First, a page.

The effects of social media on domestic terrorism - Our experts have the answersJanuary 20, 20233 min read
There is no question social media has an impact on today’s society. Worldwide there isn’t much research available with empirical evidence showing its effect.
Lance Hunter, PhD, associate professor in Pamplin College of Arts, Humanities, and Social Sciences and the Masters of Arts in Intelligence and Security Studies program at Augusta University recently was part of two studies that show evidence linking social media to political violence including domestic terrorism and civil conflict.
The studies included over 150 countries and covered the time frame 2000 to 2019.
“One of the things we found very interesting is the amount of time that people spend on social media on average within each country per year. It really does matter in affecting the amount of domestic terrorism within countries,” said Hunter.
While many are focused on what happens domestically, Hunter found that some countries have more social media usage as compared to the United States and have varying amounts of political violence within their countries.
“When social media is dangerous is when it increases polarization. When it’s used to spread disinformation that disinformation can have a polarizing effect on citizens around the world, and that polarization is associated with political violence.”
Even socio-economic factors can play a role in social media and its effect on people in a country.
“Looking at our research and data and looking across democracies and non-democracies, different income levels of countries most developed, less developed, we see there is a noticeable effect that social media can really influence political violence, especially if it’s used for disinformation purposes.”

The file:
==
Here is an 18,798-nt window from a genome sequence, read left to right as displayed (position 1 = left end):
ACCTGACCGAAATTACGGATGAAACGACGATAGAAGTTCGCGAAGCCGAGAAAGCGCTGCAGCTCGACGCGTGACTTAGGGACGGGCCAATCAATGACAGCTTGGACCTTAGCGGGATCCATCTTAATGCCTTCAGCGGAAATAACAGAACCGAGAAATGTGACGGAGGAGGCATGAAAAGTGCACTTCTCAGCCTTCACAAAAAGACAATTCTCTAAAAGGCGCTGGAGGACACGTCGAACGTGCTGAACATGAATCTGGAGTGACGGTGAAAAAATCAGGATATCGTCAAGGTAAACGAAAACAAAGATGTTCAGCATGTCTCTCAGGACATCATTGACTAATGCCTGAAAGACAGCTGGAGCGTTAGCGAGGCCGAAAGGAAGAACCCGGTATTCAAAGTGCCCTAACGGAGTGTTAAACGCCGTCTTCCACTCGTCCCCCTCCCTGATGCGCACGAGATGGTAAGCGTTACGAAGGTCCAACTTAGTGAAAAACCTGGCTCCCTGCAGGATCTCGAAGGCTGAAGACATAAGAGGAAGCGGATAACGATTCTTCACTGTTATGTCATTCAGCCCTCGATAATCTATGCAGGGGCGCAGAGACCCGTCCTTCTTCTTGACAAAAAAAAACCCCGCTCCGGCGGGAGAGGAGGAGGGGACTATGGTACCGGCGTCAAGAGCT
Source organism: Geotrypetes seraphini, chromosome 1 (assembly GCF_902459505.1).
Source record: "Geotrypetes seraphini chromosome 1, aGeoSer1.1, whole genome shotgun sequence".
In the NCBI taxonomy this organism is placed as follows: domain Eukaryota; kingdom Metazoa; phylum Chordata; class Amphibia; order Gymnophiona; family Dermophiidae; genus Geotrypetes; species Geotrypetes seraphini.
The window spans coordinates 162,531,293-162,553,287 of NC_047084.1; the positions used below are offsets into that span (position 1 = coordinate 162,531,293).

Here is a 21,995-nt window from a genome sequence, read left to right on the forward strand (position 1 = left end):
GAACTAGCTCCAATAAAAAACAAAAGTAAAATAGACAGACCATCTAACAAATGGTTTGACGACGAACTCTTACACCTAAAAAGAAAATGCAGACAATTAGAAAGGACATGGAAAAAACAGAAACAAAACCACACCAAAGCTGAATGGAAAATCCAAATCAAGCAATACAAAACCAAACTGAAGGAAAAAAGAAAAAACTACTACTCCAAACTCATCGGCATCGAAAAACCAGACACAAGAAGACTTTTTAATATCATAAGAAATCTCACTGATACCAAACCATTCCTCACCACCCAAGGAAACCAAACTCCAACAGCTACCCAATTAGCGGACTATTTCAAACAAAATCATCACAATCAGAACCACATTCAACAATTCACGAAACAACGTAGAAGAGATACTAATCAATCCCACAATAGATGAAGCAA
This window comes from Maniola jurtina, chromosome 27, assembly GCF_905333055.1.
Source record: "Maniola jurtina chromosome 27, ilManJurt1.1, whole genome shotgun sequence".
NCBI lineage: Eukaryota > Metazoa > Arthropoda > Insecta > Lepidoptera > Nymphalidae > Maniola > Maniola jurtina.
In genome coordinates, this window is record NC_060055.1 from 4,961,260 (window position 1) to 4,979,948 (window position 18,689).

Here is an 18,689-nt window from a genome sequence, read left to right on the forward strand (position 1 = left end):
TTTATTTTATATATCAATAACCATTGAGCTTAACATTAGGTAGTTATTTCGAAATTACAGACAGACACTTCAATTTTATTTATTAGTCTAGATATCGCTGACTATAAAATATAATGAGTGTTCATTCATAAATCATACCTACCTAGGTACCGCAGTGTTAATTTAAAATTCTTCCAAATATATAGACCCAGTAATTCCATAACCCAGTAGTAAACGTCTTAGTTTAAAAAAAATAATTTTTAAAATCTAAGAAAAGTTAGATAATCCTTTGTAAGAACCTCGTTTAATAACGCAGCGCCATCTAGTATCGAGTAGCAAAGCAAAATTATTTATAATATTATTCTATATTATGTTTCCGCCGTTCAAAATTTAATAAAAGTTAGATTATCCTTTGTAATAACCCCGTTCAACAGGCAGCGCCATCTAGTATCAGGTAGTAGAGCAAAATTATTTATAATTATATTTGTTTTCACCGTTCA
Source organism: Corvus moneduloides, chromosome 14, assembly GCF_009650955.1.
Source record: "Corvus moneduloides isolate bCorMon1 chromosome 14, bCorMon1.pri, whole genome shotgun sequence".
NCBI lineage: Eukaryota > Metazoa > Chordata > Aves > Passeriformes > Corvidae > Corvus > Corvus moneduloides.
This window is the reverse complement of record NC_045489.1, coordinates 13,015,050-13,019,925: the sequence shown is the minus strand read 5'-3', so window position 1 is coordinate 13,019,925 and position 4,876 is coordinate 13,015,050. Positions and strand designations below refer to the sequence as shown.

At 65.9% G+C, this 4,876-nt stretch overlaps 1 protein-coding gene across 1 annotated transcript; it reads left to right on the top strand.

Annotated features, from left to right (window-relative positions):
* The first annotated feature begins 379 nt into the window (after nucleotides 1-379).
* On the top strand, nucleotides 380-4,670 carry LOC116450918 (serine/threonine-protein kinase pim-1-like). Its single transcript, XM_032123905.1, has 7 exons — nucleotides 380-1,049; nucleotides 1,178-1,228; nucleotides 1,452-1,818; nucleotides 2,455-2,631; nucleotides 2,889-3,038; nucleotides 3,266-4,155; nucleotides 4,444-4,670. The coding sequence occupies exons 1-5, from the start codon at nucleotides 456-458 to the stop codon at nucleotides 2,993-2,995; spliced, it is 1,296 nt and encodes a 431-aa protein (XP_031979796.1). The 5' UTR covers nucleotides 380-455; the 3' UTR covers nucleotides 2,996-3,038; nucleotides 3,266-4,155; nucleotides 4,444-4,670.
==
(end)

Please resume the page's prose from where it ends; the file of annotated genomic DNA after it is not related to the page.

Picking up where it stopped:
He went on to add since their data ended in 2019, and there have been instances of violence in the U.S. since then, researchers may continue to speculate on the relationship between social media posts and the acts of domestic terrorism.
Here's an excerpt from the journal's abstract in Behavioral Sciences of Terrorism and Political Aggression:
Much qualitative research has drawn an association between social media and domestic terrorism, with the studies reaching different conclusions. However, few empirical studies have evaluated whether the surge in social media participation affects domestic terrorist events. Controlling for common explanations in the literature, we conduct a cross-national, time-series analysis of up to 151 countries from 2000 to 2019 to assess the impact of social media penetration on domestic terrorism. We ﬁnd that greater social media penetration increases the likelihood of domestic terrorism in countries as it supports extremists’ ability to recruit, mobilize, and train terrorists.
Using mediation analysis, we also find that greater social media penetration amplifies online and political polarization, increasing the likelihood of domestic terrorism events. Our work indicates the possible mechanisms linking social media and domestic terrorism and the need to develop and apply appropriate counterterrorism strategies to mitigate terrorist operations.
“There is a noticeable effect that social media can really influence political violence, especially if it’s used for disinformation purposes. I think maybe it’s just something to think about going forward for governments and citizens regarding how we should approach social media because I think with any type of technology, it can be used for good or for evil.”
While there are countries that try to limit certain social media platforms depending on what information is being transmitted, there will likely be ways around any restrictions put in place.
“When you’re thinking overall regarding social media, and we’re thinking about communication over social media, is that individuals at times do have certain technologies that they can circumvent those controls at times. So it can be a cat and mouse game between the government and the citizens.”
Dr. Lance Hunter is an assistant professor of political science with a background in international relations. His research focuses on how terrorist attacks influence politics in democratic countries and how political decisions within countries affect conflicts worldwide.
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Lance Hunter, PhD Associate Professor of Political Science
Dr. Lance Hunter studies the connection between terrorism and political stability in democracies.